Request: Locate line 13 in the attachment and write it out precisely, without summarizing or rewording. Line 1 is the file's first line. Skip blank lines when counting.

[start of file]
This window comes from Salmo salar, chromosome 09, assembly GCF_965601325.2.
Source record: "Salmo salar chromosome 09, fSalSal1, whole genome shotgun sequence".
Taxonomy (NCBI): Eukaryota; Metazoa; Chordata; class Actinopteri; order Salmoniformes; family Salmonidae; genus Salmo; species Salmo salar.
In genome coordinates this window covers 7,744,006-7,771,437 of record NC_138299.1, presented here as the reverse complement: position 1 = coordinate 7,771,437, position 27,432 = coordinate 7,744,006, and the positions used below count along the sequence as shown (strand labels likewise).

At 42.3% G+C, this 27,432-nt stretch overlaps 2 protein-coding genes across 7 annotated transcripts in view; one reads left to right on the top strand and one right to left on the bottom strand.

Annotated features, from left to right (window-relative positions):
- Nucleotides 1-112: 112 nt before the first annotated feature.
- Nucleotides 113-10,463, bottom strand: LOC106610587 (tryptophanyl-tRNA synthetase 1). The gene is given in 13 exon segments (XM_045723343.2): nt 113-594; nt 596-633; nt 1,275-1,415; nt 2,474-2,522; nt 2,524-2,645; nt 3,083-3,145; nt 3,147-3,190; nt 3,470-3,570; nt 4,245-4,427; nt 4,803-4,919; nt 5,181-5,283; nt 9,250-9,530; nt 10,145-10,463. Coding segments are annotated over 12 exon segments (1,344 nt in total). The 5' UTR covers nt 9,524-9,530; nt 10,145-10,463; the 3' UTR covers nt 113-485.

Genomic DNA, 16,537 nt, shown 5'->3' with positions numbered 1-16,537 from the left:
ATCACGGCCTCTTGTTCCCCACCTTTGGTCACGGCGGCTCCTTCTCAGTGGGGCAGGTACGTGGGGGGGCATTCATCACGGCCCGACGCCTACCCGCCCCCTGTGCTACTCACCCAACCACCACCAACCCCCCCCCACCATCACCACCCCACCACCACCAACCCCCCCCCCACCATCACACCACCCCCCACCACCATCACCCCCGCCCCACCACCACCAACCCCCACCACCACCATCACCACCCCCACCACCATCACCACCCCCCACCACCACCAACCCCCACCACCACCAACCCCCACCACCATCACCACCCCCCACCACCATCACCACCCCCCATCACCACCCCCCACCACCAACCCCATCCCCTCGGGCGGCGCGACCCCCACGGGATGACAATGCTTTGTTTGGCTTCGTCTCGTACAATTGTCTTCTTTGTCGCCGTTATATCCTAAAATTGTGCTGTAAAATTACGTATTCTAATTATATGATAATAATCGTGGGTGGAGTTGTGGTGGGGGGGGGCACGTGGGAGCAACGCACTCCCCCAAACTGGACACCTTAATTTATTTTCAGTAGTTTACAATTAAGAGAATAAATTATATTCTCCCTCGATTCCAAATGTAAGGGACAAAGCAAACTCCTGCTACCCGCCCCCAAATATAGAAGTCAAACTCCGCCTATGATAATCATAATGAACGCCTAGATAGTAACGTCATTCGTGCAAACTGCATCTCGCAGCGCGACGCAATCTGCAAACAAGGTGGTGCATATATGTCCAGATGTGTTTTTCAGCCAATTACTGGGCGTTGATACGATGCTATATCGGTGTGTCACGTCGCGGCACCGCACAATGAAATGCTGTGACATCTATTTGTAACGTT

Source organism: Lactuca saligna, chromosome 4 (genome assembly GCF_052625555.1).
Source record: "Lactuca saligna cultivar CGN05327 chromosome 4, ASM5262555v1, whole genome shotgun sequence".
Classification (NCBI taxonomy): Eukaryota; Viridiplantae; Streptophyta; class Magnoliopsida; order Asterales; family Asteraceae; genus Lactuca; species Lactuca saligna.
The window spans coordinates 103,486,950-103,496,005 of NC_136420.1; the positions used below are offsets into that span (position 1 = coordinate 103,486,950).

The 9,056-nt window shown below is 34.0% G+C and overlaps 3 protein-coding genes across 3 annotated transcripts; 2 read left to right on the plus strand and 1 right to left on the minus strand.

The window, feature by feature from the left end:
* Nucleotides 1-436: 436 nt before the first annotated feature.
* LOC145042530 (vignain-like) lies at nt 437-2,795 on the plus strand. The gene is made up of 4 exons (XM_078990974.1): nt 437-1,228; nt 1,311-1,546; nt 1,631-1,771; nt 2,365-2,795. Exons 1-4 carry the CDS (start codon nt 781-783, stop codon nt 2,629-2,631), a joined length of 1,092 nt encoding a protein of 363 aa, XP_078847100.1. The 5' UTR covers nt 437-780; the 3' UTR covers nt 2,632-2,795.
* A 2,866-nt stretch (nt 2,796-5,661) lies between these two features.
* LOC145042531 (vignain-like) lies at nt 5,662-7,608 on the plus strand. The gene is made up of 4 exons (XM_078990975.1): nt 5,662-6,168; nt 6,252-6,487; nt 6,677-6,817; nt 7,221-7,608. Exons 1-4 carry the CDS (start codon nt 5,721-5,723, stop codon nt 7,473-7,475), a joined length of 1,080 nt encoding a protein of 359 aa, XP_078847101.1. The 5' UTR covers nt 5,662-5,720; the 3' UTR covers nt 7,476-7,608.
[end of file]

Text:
Classification (NCBI taxonomy): Eukaryota; Viridiplantae; Streptophyta; class Magnoliopsida; order Asterales; family Asteraceae; genus Lactuca; species Lactuca saligna.